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It means the maker is using a customer provided base gun and making it to their specs.

Wilson will not do certain things feature and caliber wise but they make every single thing in house. If they don't make the part it's not an option.

Nighthawk will do literally whatever you want but they do not make much themselves. You want a one off 9mm Dillon single port comped double stack stainless carry gun? Sure! A full on race gun in 9x23? They got it, a 4 inch ultralight 10mm.....say no more!

Single person custom smiths do a lot of blending and filing by hand on various parts from whatever brands the end user wants on the gun and this usually takes a long time and is very expensive due to having only one person doing everything and having to be master tier for every single process on the gun. Some smiths will not make certain types of guns since they don't know how to setup certain combos, I view this as a drawback since at this price the gun should have exactly what the shooter wants and it should perform at a level that eclipses all else.
 

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Just to me, for my personal view only, it starts with a frame. Not all of them are equal and I have my preferred make/model, mostly for durability but also “feel”. The frames are not production frames, so I can be sure they’re oversized to fit to an associated slide to get the best slide/frame fit possible without having to use accu-rails. From there I have all my Bullseye pistols setup nearly the same. That makes it easier for me to transition. Barrels are a mix. None of them OEM from a factory/semi-custom brand (KKM, Kart, etc). Each one is setup for a specific bullet type/weight and the throats/twist are specific unless the twist can support multiple weights equally well (rare). Sometimes you can’t get the right twist commercially for the pistol and you need to use a blank (Douglas, Shilen, etc) and machine the barrel from there. No drop in parts, with a few exceptions (mag release, etc) to get the most I can out of the pistol, some parts are made by Gunsmith if he’s not happy with what the market provides, and all the checkering is the same to mimic the feel between my competition set to make transitioning easier. All of my triggers are setup as a long roll, and I bring in my favorite of the group to have my Gunsmith get each subsequent pistol as close as possible. This take a little back and forth to get it to where I’m “happy” then it’s dry fire, fire, clean, repeat.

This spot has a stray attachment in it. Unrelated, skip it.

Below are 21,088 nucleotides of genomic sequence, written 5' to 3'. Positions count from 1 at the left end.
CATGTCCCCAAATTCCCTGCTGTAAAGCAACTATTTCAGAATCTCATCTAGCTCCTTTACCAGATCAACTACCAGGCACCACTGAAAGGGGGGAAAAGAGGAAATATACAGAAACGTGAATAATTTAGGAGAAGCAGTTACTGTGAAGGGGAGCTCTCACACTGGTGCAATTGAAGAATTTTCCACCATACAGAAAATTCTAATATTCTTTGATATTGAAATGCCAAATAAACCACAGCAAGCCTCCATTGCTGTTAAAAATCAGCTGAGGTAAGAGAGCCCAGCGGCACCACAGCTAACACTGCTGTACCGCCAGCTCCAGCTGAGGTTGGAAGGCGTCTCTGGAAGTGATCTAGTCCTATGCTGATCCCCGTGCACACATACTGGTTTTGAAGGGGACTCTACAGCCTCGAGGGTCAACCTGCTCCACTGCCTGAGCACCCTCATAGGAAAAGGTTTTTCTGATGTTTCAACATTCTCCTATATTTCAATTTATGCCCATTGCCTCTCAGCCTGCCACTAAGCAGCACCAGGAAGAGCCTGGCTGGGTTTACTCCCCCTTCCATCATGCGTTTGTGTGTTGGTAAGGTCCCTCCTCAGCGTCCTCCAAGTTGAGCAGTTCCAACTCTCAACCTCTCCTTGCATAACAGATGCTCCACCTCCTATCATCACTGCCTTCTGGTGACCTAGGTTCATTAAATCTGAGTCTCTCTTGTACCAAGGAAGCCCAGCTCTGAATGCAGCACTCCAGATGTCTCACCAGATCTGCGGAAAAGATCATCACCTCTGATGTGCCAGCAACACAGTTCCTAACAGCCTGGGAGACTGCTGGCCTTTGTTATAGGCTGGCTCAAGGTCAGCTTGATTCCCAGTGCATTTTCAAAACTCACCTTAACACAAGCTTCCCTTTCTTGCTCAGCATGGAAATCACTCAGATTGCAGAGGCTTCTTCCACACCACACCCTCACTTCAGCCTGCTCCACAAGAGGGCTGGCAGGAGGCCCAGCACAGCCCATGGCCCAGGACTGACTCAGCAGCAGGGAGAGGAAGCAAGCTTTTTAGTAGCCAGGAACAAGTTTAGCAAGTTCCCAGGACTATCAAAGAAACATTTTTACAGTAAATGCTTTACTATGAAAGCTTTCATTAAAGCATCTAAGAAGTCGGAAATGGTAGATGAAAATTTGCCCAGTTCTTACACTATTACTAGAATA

All the work gets done by 1 Master Pistolsmith, no outsourcing or delegation. I have a long relationship with the few guys I trust over many years and that’s important to me.
 

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No matter how expensive a gun is, if it's built to the manufacturer's specs, it's not custom.

A Rock Island with night sights added is more custom than a $5000 gun out of the Wilson Combat catalog.